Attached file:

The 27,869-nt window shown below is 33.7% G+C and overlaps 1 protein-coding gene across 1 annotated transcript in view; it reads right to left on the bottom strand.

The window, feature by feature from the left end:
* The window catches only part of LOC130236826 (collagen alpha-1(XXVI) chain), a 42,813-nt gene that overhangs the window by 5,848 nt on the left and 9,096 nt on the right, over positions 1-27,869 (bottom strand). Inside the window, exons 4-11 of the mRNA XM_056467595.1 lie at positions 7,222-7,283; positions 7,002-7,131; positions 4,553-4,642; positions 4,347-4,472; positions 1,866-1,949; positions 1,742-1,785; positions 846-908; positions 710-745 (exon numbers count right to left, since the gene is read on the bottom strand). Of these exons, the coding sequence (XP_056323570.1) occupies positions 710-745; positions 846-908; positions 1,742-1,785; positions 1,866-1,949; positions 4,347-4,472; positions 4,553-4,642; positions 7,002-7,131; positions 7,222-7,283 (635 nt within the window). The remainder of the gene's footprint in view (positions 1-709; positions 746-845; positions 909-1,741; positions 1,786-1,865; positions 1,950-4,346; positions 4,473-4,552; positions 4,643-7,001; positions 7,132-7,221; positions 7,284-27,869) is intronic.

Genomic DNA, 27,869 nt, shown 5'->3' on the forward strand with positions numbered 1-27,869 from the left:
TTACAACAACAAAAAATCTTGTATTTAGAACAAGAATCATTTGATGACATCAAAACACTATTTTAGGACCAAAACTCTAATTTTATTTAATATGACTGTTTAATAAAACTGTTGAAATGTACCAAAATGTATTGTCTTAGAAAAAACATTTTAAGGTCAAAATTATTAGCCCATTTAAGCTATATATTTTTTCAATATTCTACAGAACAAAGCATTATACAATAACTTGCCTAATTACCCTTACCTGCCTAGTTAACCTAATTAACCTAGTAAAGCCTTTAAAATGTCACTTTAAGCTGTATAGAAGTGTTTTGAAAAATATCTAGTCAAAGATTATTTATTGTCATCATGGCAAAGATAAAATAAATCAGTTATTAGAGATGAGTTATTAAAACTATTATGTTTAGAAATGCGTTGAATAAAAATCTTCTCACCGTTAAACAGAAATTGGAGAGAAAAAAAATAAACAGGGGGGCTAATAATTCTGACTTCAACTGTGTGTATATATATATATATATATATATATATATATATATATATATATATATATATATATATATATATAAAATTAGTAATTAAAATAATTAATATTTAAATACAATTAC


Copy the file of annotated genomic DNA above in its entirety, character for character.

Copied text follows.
The 27,869-nt window shown below is 33.7% G+C and overlaps 1 protein-coding gene across 1 annotated transcript in view; it reads right to left on the bottom strand.

The window, feature by feature from the left end:
* The window catches only part of LOC130236826 (collagen alpha-1(XXVI) chain), a 42,813-nt gene that overhangs the window by 5,848 nt on the left and 9,096 nt on the right, over positions 1-27,869 (bottom strand). Inside the window, exons 4-11 of the mRNA XM_056467595.1 lie at positions 7,222-7,283; positions 7,002-7,131; positions 4,553-4,642; positions 4,347-4,472; positions 1,866-1,949; positions 1,742-1,785; positions 846-908; positions 710-745 (exon numbers count right to left, since the gene is read on the bottom strand). Of these exons, the coding sequence (XP_056323570.1) occupies positions 710-745; positions 846-908; positions 1,742-1,785; positions 1,866-1,949; positions 4,347-4,472; positions 4,553-4,642; positions 7,002-7,131; positions 7,222-7,283 (635 nt within the window). The remainder of the gene's footprint in view (positions 1-709; positions 746-845; positions 909-1,741; positions 1,786-1,865; positions 1,950-4,346; positions 4,473-4,552; positions 4,643-7,001; positions 7,132-7,221; positions 7,284-27,869) is intronic.

Genomic DNA, 27,869 nt, shown 5'->3' on the forward strand with positions numbered 1-27,869 from the left:
TTACAACAACAAAAAATCTTGTATTTAGAACAAGAATCATTTGATGACATCAAAACACTATTTTAGGACCAAAACTCTAATTTTATTTAATATGACTGTTTAATAAAACTGTTGAAATGTACCAAAATGTATTGTCTTAGAAAAAACATTTTAAGGTCAAAATTATTAGCCCATTTAAGCTATATATTTTTTCAATATTCTACAGAACAAAGCATTATACAATAACTTGCCTAATTACCCTTACCTGCCTAGTTAACCTAATTAACCTAGTAAAGCCTTTAAAATGTCACTTTAAGCTGTATAGAAGTGTTTTGAAAAATATCTAGTCAAAGATTATTTATTGTCATCATGGCAAAGATAAAATAAATCAGTTATTAGAGATGAGTTATTAAAACTATTATGTTTAGAAATGCGTTGAATAAAAATCTTCTCACCGTTAAACAGAAATTGGAGAGAAAAAAAATAAACAGGGGGGCTAATAATTCTGACTTCAACTGTGTGTATATATATATATATATATATATATATATATATATATATATATATATATATATATATATATATAAAATTAGTAATTAAAATAATTAATATTTAAATACAATTAC